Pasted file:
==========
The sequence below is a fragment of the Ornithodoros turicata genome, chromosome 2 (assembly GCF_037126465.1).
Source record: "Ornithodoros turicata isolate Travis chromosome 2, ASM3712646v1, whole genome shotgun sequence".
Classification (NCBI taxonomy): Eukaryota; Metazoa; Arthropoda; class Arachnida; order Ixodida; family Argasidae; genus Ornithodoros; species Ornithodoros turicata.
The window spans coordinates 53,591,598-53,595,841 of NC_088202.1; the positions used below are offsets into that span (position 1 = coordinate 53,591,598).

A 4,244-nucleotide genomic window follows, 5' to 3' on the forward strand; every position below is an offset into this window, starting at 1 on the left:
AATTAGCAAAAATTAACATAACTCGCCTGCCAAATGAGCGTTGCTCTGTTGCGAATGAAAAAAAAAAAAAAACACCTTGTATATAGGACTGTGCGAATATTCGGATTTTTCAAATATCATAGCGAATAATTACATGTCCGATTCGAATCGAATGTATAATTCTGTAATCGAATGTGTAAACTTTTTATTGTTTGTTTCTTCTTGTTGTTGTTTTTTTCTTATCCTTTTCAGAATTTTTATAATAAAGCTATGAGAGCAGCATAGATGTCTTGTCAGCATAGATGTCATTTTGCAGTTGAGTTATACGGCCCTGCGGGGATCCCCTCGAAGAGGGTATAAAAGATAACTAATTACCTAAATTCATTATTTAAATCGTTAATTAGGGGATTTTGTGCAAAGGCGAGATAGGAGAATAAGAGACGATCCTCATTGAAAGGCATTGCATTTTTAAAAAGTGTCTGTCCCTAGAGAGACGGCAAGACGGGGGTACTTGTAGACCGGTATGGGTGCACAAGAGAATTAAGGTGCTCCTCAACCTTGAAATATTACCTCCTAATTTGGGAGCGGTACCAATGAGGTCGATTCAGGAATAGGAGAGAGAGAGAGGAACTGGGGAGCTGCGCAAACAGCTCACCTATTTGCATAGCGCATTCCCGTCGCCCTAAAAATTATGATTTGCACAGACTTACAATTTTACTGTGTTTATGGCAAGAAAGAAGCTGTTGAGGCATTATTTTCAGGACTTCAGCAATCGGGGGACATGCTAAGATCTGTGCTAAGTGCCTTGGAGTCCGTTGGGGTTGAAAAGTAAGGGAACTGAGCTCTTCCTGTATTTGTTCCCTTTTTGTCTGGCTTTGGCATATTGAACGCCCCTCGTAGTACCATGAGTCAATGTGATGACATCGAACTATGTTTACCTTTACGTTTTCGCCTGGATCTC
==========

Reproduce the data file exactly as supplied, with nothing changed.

The sequence below is a fragment of the Ornithodoros turicata genome, chromosome 2 (assembly GCF_037126465.1).
Source record: "Ornithodoros turicata isolate Travis chromosome 2, ASM3712646v1, whole genome shotgun sequence".
Classification (NCBI taxonomy): Eukaryota; Metazoa; Arthropoda; class Arachnida; order Ixodida; family Argasidae; genus Ornithodoros; species Ornithodoros turicata.
The window spans coordinates 53,591,598-53,595,841 of NC_088202.1; the positions used below are offsets into that span (position 1 = coordinate 53,591,598).

A 4,244-nucleotide genomic window follows, 5' to 3' on the forward strand; every position below is an offset into this window, starting at 1 on the left:
AATTAGCAAAAATTAACATAACTCGCCTGCCAAATGAGCGTTGCTCTGTTGCGAATGAAAAAAAAAAAAAAACACCTTGTATATAGGACTGTGCGAATATTCGGATTTTTCAAATATCATAGCGAATAATTACATGTCCGATTCGAATCGAATGTATAATTCTGTAATCGAATGTGTAAACTTTTTATTGTTTGTTTCTTCTTGTTGTTGTTTTTTTCTTATCCTTTTCAGAATTTTTATAATAAAGCTATGAGAGCAGCATAGATGTCTTGTCAGCATAGATGTCATTTTGCAGTTGAGTTATACGGCCCTGCGGGGATCCCCTCGAAGAGGGTATAAAAGATAACTAATTACCTAAATTCATTATTTAAATCGTTAATTAGGGGATTTTGTGCAAAGGCGAGATAGGAGAATAAGAGACGATCCTCATTGAAAGGCATTGCATTTTTAAAAAGTGTCTGTCCCTAGAGAGACGGCAAGACGGGGGTACTTGTAGACCGGTATGGGTGCACAAGAGAATTAAGGTGCTCCTCAACCTTGAAATATTACCTCCTAATTTGGGAGCGGTACCAATGAGGTCGATTCAGGAATAGGAGAGAGAGAGAGGAACTGGGGAGCTGCGCAAACAGCTCACCTATTTGCATAGCGCATTCCCGTCGCCCTAAAAATTATGATTTGCACAGACTTACAATTTTACTGTGTTTATGGCAAGAAAGAAGCTGTTGAGGCATTATTTTCAGGACTTCAGCAATCGGGGGACATGCTAAGATCTGTGCTAAGTGCCTTGGAGTCCGTTGGGGTTGAAAAGTAAGGGAACTGAGCTCTTCCTGTATTTGTTCCCTTTTTGTCTGGCTTTGGCATATTGAACGCCCCTCGTAGTACCATGAGTCAATGTGATGACATCGAACTATGTTTACCTTTACGTTTTCGCCTGGATCTC